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Gay rights activists deny our moral agency

By Shimon Cowen - posted Wednesday, 10 August 2016

The basic argument of my book, Homosexuality, Marriage and Society, is that the debate over "same sex marriage" is about the very definition of a human being and what follows from it. Is the human being defined by physical (in this case sexual) impulses and actualized through their gratification? Or does the human being possess a soul – or conscience with its own objective moral compass – which is the essential human being, and which arbitrates, whether and which impulses should be given expression? The latter is the standpoint of this book, and in so doing, it takes up the position of the Abrahamic faiths, which underpin our civilization and have as their adherents the majority of humanity.

According to this view, the human being, by definition a soul housed in a body, constantly faces a struggle to arbitrate right from wrong amongst the impulses which come from a variety of sources. But the individual has a great resource with which to carry out this struggle: the soul made in the image of its Creator, a moral compass or sense that aligns with universal, objective and transhistorical values (which imitate Divine attributes). Amongst these values is the norm of the heterosexual union, enshrined in traditional marriage.

According to this traditional understanding of the human being, homosexuality does not define the essential dimension – which is the soul or conscience – of any person. Rather, homosexuality is a behaviour, derived from sources extraneous to the central being of the human. It may come from certain physical and temperamental predispositions, such as an effeminate temperament in a man; it could be the result of psychological trauma, which derails normal sexual development, such as rejection by, and failure to bond with, a father. It could also have cultural sources – a cultural homosexuality which encourages people who are physically and psychologically capable of heterosexual relations (and have in fact raised a natural, biological family) to "experiment" with homosexuality. From the standpoint of the Abrahamic faiths, a human being – a homosexual – understandably struggles and legitimately engages help to struggle with all of these factors. To be able to delineate one's real "I" – the "I" of conscience – which transcends all internal and external predicaments, is vital to that struggle.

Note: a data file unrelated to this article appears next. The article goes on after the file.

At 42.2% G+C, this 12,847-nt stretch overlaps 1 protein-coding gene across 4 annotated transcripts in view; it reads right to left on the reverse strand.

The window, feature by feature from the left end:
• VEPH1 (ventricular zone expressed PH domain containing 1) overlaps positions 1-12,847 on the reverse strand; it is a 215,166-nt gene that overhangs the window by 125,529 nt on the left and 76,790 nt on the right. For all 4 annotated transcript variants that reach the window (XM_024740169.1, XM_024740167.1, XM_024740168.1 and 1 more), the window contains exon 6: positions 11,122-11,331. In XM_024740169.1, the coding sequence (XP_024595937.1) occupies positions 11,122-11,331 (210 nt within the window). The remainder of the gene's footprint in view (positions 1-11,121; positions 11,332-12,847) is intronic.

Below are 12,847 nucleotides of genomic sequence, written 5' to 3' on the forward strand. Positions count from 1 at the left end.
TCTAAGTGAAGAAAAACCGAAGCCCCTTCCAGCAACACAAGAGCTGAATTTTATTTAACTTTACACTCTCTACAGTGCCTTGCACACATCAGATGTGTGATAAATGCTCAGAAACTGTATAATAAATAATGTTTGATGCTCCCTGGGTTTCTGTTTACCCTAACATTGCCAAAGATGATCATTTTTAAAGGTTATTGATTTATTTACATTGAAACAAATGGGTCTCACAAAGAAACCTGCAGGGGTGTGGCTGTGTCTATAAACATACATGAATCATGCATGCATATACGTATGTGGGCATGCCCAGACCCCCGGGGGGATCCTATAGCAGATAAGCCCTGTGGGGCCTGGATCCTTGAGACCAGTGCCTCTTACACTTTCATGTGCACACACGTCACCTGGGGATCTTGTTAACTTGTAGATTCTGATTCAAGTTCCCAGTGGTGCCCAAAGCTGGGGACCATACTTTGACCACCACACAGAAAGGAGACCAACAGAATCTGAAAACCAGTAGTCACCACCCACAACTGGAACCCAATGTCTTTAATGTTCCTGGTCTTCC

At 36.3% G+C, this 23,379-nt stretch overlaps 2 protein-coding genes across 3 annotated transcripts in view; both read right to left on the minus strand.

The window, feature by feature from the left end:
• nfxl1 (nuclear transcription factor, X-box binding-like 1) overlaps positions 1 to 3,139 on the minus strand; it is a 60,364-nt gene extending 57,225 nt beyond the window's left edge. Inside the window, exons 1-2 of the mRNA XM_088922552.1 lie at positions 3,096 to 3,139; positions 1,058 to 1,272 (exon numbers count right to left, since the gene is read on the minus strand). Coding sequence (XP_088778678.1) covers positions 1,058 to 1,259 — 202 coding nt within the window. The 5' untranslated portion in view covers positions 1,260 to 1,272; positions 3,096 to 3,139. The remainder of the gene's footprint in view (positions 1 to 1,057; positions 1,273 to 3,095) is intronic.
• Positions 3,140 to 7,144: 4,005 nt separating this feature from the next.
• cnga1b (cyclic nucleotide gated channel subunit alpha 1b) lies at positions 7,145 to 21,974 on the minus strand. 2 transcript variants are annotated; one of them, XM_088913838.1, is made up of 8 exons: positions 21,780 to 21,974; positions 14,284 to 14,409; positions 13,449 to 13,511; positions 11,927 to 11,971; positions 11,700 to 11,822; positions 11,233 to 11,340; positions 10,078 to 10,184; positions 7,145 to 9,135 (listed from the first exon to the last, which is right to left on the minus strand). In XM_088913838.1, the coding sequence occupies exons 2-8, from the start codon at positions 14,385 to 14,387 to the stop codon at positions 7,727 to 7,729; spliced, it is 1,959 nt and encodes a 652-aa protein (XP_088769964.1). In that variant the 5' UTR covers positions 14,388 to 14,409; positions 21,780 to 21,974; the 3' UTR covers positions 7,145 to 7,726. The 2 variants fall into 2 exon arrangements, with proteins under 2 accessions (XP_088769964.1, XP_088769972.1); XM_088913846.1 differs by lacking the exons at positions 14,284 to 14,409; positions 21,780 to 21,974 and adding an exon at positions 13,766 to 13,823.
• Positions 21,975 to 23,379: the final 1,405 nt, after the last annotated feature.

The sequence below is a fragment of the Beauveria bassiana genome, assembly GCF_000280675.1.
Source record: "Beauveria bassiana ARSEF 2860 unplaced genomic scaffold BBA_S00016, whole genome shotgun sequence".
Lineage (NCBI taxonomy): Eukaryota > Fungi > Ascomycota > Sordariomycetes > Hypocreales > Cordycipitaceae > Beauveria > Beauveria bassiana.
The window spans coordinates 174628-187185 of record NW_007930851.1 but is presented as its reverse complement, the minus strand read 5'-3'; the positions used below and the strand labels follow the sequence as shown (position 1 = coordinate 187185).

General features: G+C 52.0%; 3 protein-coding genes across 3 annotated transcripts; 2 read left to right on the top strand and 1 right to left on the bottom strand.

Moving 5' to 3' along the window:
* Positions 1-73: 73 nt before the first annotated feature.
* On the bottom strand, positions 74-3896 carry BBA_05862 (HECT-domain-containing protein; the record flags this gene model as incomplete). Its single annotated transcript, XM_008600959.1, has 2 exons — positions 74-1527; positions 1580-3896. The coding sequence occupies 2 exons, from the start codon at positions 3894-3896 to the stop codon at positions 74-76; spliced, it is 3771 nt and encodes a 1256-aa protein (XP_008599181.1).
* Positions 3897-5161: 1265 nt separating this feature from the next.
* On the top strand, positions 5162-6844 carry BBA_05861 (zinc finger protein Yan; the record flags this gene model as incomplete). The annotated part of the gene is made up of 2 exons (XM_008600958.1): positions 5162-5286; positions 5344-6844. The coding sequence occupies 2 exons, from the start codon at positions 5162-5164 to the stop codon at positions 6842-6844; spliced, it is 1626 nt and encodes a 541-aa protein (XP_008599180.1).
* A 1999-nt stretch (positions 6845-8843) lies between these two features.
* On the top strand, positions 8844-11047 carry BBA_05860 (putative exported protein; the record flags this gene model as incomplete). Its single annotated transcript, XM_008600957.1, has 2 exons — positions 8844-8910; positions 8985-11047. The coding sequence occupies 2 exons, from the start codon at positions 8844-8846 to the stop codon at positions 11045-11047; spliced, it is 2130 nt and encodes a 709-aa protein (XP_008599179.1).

The consequences of the doctrine of the same-sex marriage movement, that the impulse is the person, and conscience is an illusion, impacts profoundly on family and children. The traditional nucleus of heterosexually complementary partners – husband and wife – is more stable as the statistics – of greater breakup of homosexual marriages (where these have been legalized) – indicate.

But its most serious familial impact is upon children: in the nexus of generations. The human being is distinct from all other species in that lineage – the knowledge of one's parentage – has deep personal significance. Children commissioned through artificial reproductive technologies for homosexual unions are denied that conscious continuity of identity with both one's mother and father. Apart from this basic deprivation of personal identity, children raised in a homosexual households miss out on the complementary unique contributions of the distinct role-modelling of a father and the nurturing of a mother.

All of this is justified by a mystique of the "equality of love", though most would agree that the fallacy of the formula is exposed when applied to permit incest between adult siblings (who may marry in Sweden). The ideology of same-sex marriage clashes with the traditional Abrahamic concept of marriage which makes children the principal concern of marriage. It is no accident that the nine Western European countries with the highest birth-rates out of wedlock have all legalized same sex marriage. These are cultures where personal gratification and a self-centred "love" has priority over the conditions which maximize the welfare of children.